What it means to be a food producer
We have been receiving a warm welcome from every market we attended so far and we can't wait to attend more markets to come. Today, we wanted to talk about our mission behind our food business. Hope you learn something from our post, or can resonate with what we have to say!
When we were creating our business plan last year, we encountered somewhat disturbing and shocking data which we had to address as a problem our society is facing today. According to Upcycled Food Association, as of 2020, roughly 28% of agricultural land goes to produce food that is never eaten, and emissions from food waste account for 8% of total human-caused greenhouse gas emissions. A report from Boston Consulting Group found that the value of wasted food globally is about $1.2 trillion USD. The bright side of it is purchasing behaviours of consumers that support environmental causes are also on the rise. Of more importance to consumers in 2020 verses 2019 included food waste (36%) and buying products with environmentally-based packaging (18%).
Have you ever heard of upcycled foods? Upcycled Food Association defines it as "upcycled foods use ingredients that otherwise would not have gone to human consumption, are procured and produced using verifiable supply chains, and have a positive impact on the environment." Does this sound familiar to you? Even if you have never heard of it, the chance is that you might be already practicing it! How about making broth using vegetable scraps or bones? Have you bought "imperfect" produce at a farmer's market directly from farmers that is not "good enough" to be sold at a supermarket? Then, you are in! We use the leftover ingredients from making broth for our rice balls.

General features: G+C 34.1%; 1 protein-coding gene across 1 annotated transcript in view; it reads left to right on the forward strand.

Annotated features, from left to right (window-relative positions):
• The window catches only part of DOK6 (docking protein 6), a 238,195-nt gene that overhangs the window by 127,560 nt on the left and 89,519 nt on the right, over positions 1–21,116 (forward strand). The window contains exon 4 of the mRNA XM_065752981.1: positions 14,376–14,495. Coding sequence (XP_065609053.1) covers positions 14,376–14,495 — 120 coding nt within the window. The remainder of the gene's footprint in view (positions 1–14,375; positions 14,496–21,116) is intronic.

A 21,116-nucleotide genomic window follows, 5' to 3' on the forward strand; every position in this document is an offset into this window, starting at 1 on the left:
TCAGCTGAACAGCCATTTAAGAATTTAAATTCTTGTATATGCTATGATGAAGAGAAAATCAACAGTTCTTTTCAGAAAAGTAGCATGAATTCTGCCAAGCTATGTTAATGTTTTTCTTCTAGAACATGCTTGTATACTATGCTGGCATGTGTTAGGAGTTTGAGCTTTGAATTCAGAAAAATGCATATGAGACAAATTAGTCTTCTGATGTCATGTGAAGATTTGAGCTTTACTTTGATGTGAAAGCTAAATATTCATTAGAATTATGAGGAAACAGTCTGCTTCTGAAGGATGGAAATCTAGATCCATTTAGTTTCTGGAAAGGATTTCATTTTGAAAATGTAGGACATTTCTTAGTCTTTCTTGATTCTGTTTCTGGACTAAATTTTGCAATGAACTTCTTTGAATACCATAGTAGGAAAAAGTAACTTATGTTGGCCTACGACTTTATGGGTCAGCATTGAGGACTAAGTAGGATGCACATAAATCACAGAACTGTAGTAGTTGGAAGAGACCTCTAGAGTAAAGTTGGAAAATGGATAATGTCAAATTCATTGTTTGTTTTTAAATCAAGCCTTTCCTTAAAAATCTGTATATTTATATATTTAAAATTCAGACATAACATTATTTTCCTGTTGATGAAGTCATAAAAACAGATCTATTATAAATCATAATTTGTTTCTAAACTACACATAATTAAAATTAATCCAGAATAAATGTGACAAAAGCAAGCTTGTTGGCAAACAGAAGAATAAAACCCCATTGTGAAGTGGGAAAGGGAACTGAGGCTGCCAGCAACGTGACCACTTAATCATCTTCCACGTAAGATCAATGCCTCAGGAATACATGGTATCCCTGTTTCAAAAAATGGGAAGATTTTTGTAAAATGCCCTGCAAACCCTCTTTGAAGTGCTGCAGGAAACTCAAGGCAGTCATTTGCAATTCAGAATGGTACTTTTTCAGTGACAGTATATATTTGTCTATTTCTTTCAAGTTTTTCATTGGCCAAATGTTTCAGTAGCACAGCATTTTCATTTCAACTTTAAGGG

You might have been wondering where this is going (we hear you!). We have raised awareness for the food waste issue now but how can our food business help mitigate it? Needless to say, fermentation is practice of preservation which is inherited in almost all cultures in the world from generation to generation. It goes back to 12,000 years ago when our ancestors gradually shifted from hunting and gathering to farming which left them abundance of crops they couldn't consume before they rot. Fermentation gives a longer shelf-life to fresh produce and can also turn "imperfect" produce to something delicious and nutritious. It's a win-win situation for the ecology and our health.
We like to hear what you think and how we as a community collective can contribute to a better world we live in!